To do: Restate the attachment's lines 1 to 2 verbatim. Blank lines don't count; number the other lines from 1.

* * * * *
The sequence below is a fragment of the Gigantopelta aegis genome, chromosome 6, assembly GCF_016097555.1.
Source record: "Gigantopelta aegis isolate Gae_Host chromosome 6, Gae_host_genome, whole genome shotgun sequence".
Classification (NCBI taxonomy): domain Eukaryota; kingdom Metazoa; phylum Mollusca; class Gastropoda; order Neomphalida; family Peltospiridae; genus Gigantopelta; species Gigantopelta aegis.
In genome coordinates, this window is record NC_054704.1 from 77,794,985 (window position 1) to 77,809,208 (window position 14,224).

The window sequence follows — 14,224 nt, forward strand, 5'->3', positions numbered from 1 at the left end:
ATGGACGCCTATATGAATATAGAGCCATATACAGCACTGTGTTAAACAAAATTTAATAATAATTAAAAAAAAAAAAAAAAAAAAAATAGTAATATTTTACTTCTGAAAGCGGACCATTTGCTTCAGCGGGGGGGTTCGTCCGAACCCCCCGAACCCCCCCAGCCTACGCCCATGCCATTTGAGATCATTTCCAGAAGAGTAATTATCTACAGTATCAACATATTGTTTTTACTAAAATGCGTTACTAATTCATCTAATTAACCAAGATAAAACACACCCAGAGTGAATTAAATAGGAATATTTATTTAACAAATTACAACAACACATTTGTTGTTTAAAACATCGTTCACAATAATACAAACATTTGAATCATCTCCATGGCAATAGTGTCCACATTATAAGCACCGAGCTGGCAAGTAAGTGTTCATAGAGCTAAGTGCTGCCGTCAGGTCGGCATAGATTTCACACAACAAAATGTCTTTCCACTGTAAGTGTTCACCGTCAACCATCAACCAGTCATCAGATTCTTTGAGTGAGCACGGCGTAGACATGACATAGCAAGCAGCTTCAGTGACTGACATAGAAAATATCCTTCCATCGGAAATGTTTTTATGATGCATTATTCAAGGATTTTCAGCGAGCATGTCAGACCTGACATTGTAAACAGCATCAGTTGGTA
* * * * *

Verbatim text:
The sequence below is a fragment of the Gigantopelta aegis genome, chromosome 6, assembly GCF_016097555.1.
Source record: "Gigantopelta aegis isolate Gae_Host chromosome 6, Gae_host_genome, whole genome shotgun sequence".